3. When the sweet potatoes are cool enough to handle, peel of the skins and remove any blemishes. Pulse in a food processor until smooth. Measure out 1 cup of puree (discard or reserve the rest for another use).

4. In a bowl, sift together flour, baking powder, cinnamon, nutmeg, cloves, and salt. Set aside.

5. In a large metal mixing bowl or the bowl of a stand mixer fitted with the whisk attachment, beat egg whites on medium speed until frothy. Gradually beat in 1/4 cup of sugar, increase speed to high, and beat until the egg whites form moderately stiff peaks.

6. In another large mixing bowl, combine sweet potato, butter, vanilla, and remaining 2 cups sugar. Beat on medium-high speed until light and fluffy, about 2-3 minutes. Add the egg yolks, one at a time, mixing well after each addition. With the mixer on low speed, add 1/3 of the dry ingredients, followed by 1/2 of the milk. Repeat with another 1/3 dry ingredients, remaining milk, and finally remaining dry ingredients, mixing until just incorporated.

7. Using a large rubber spatula, fold 1/4 of egg whites into the batter to lighten it. Add the remaining egg white and continue to fold just until incorporated; be sure not to over-mix the batter.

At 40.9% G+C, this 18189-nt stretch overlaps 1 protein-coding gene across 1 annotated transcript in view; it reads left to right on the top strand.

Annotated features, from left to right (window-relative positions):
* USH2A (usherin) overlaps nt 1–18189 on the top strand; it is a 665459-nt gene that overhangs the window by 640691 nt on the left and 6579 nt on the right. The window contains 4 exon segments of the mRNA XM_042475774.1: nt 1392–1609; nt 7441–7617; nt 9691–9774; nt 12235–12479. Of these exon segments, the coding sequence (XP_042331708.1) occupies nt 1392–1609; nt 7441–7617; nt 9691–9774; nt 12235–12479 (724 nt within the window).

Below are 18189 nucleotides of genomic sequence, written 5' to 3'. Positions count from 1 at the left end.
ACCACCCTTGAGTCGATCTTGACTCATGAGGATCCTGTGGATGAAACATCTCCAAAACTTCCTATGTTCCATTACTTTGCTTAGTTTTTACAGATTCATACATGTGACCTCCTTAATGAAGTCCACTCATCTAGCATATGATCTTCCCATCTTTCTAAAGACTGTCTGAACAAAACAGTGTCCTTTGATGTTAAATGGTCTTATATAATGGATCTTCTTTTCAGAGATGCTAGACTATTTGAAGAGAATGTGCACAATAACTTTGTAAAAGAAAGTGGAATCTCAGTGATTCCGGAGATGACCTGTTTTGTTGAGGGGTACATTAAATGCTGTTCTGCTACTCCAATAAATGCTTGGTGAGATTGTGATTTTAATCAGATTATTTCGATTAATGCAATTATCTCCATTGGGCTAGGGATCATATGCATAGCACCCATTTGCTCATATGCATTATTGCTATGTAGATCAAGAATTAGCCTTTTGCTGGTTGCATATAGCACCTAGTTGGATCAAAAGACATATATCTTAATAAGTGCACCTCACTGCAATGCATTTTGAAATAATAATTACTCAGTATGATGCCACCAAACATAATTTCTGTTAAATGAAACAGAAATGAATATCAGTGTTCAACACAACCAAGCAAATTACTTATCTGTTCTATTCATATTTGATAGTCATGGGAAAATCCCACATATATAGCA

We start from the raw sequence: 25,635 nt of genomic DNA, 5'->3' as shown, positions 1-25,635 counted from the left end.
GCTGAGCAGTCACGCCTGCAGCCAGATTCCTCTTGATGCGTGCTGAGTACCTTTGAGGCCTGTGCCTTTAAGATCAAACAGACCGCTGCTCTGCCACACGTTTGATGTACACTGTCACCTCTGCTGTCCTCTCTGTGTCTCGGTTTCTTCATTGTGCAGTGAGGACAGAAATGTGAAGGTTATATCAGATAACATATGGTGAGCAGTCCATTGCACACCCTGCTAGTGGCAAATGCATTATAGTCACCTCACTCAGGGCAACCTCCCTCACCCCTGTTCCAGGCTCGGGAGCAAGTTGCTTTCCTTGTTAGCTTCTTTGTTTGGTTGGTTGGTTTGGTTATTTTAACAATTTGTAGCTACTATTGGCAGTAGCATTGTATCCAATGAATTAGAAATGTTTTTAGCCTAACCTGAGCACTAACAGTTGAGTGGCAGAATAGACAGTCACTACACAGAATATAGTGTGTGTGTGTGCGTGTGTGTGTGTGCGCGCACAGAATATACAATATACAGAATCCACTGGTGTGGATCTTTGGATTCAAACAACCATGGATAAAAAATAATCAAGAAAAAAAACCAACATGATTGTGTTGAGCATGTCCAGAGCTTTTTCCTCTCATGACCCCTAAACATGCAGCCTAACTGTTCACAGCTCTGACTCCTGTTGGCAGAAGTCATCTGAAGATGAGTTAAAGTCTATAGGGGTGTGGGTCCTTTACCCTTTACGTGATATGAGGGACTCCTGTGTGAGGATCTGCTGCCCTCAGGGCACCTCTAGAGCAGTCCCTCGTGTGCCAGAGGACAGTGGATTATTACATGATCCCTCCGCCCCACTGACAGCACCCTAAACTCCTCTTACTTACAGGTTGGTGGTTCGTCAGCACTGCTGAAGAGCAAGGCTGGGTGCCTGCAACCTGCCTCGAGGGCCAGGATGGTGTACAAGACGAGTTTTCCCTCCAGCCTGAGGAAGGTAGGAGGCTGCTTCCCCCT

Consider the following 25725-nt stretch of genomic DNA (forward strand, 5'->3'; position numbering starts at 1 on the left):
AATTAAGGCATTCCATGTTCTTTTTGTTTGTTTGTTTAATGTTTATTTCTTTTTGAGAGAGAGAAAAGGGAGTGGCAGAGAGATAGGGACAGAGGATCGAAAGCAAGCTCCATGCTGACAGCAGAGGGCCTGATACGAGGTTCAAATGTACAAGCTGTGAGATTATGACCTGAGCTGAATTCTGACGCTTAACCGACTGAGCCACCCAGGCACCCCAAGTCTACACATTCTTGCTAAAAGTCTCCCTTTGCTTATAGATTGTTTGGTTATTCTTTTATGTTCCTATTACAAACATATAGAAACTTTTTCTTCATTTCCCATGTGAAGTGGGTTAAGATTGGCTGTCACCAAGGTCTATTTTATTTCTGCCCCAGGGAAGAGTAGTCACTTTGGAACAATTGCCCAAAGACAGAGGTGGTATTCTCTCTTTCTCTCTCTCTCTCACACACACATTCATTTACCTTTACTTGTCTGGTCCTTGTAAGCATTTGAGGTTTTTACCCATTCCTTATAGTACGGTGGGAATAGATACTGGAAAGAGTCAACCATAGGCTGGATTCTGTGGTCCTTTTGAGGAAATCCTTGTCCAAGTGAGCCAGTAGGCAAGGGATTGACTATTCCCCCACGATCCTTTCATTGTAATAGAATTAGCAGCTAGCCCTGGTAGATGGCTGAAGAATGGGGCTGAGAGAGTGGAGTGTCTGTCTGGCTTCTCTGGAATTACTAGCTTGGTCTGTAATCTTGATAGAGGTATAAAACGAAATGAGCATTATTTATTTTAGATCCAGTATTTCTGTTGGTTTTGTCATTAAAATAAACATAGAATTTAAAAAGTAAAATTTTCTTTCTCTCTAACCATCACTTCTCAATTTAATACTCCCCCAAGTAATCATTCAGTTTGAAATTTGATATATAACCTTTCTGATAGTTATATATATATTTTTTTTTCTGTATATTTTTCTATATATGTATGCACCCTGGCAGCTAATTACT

8. Divide batter among prepared cake pans and bake for 25 to 30 minutes or until a toothpick inserted near the center comes out clean. Let cool for 10 minutes, then turn out onto wire racks and cool completely, at least 1 hour.

9. For the frosting: In a large mixing bowl, beat butter on medium-high speed until smooth and fluffy, 2-3 minutes. Add powdered sugar, 1/2 cup at a time, mixing well after each addition. Add molasses and beat until incorporated. Depending on the temperature and consistency of your frosting at this point, add milk or cream, 1 Tablespoon at a time as needed, then continue beating until frosting is light and fluffy.

10. Assembly: Place one layer, flat side down, on a cake stand or serving platter. Spread on a layer of buttercream. Position second layer on top. Repeat with another layer of buttercream, and then position final cake layer, flat side up.

11. Cover the entire cake with a thin layer of buttercream. This "crumb coat" will make frosting the cake easier. Refrigerate for about 15 minutes to allow this crumb coat to set.

12. Remove cake from refrigerator and frost with remaining buttercream. I garnished the top with chopped almonds and cinnamon, just because.

Related post on Eat. Run. Read: Apple Oatmeal Muffins

The Christian Science Monitor has assembled a diverse group of food bloggers. Our guest bloggers are not employed or directed by The Monitor and the views expressed are the bloggers' own and they are responsible for the content of their blogs and their recipes. All readers are free to make ingredient substitutions to satisfy their dietary preferences, including not using wine (or substituting cooking wine) when a recipe calls for it. To contact us about a blogger, click here.